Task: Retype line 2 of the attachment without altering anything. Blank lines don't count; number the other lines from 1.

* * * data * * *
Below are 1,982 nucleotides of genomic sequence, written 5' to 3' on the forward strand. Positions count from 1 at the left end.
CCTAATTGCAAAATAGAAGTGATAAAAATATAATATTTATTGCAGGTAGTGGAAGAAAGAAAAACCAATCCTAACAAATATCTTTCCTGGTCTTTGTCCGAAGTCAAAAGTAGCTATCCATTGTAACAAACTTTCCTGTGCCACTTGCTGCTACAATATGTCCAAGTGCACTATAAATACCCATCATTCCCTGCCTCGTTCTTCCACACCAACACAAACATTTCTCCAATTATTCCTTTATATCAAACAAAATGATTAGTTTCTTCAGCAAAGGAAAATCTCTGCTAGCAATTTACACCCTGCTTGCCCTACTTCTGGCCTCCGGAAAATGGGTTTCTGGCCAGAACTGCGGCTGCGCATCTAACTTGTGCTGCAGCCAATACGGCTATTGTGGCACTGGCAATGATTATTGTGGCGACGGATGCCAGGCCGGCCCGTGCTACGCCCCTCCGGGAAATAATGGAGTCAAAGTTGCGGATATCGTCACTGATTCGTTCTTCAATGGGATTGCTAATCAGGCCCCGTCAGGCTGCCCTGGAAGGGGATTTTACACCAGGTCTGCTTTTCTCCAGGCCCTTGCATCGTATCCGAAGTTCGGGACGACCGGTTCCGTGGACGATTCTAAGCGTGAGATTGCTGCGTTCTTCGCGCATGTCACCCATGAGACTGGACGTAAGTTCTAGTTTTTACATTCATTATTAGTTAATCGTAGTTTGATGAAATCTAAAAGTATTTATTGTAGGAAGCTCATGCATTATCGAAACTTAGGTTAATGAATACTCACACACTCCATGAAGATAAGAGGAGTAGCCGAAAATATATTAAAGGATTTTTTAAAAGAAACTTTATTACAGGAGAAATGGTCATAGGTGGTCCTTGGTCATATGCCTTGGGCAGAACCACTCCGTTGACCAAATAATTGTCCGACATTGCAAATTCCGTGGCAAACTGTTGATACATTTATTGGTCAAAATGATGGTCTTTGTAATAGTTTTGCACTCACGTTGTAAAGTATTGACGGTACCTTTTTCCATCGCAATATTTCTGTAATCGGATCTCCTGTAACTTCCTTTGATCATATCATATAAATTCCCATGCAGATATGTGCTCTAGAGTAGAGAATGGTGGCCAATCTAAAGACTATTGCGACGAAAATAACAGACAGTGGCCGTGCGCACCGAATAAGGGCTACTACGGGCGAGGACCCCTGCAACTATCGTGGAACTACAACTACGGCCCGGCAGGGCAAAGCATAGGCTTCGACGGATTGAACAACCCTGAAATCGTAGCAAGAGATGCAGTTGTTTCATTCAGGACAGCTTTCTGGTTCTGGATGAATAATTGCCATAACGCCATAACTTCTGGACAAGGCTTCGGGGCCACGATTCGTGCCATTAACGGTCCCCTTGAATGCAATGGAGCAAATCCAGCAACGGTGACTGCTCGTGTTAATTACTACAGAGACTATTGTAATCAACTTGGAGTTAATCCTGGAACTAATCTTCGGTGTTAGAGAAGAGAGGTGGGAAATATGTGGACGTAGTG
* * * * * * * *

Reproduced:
CCTAATTGCAAAATAGAAGTGATAAAAATATAATATTTATTGCAGGTAGTGGAAGAAAGAAAAACCAATCCTAACAAATATCTTTCCTGGTCTTTGTCCGAAGTCAAAAGTAGCTATCCATTGTAACAAACTTTCCTGTGCCACTTGCTGCTACAATATGTCCAAGTGCACTATAAATACCCATCATTCCCTGCCTCGTTCTTCCACACCAACACAAACATTTCTCCAATTATTCCTTTATATCAAACAAAATGATTAGTTTCTTCAGCAAAGGAAAATCTCTGCTAGCAATTTACACCCTGCTTGCCCTACTTCTGGCCTCCGGAAAATGGGTTTCTGGCCAGAACTGCGGCTGCGCATCTAACTTGTGCTGCAGCCAATACGGCTATTGTGGCACTGGCAATGATTATTGTGGCGACGGATGCCAGGCCGGCCCGTGCTACGCCCCTCCGGGAAATAATGGAGTCAAAGTTGCGGATATCGTCACTGATTCGTTCTTCAATGGGATTGCTAATCAGGCCCCGTCAGGCTGCCCTGGAAGGGGATTTTACACCAGGTCTGCTTTTCTCCAGGCCCTTGCATCGTATCCGAAGTTCGGGACGACCGGTTCCGTGGACGATTCTAAGCGTGAGATTGCTGCGTTCTTCGCGCATGTCACCCATGAGACTGGACGTAAGTTCTAGTTTTTACATTCATTATTAGTTAATCGTAGTTTGATGAAATCTAAAAGTATTTATTGTAGGAAGCTCATGCATTATCGAAACTTAGGTTAATGAATACTCACACACTCCATGAAGATAAGAGGAGTAGCCGAAAATATATTAAAGGATTTTTTAAAAGAAACTTTATTACAGGAGAAATGGTCATAGGTGGTCCTTGGTCATATGCCTTGGGCAGAACCACTCCGTTGACCAAATAATTGTCCGACATTGCAAATTCCGTGGCAAACTGTTGATACATTTATTGGTCAAAATGATGGTCTTTGTAATAGTTTTGCACTCACGTTGTAAAGTATTGACGGTACCTTTTTCCATCGCAATATTTCTGTAATCGGATCTCCTGTAACTTCCTTTGATCATATCATATAAATTCCCATGCAGATATGTGCTCTAGAGTAGAGAATGGTGGCCAATCTAAAGACTATTGCGACGAAAATAACAGACAGTGGCCGTGCGCACCGAATAAGGGCTACTACGGGCGAGGACCCCTGCAACTATCGTGGAACTACAACTACGGCCCGGCAGGGCAAAGCATAGGCTTCGACGGATTGAACAACCCTGAAATCGTAGCAAGAGATGCAGTTGTTTCATTCAGGACAGCTTTCTGGTTCTGGATGAATAATTGCCATAACGCCATAACTTCTGGACAAGGCTTCGGGGCCACGATTCGTGCCATTAACGGTCCCCTTGAATGCAATGGAGCAAATCCAGCAACGGTGACTGCTCGTGTTAATTACTACAGAGACTATTGTAATCAACTTGGAGTTAATCCTGGAACTAATCTTCGGTGTTAGAGAAGAGAGGTGGGAAATATGTGGACGTAGTG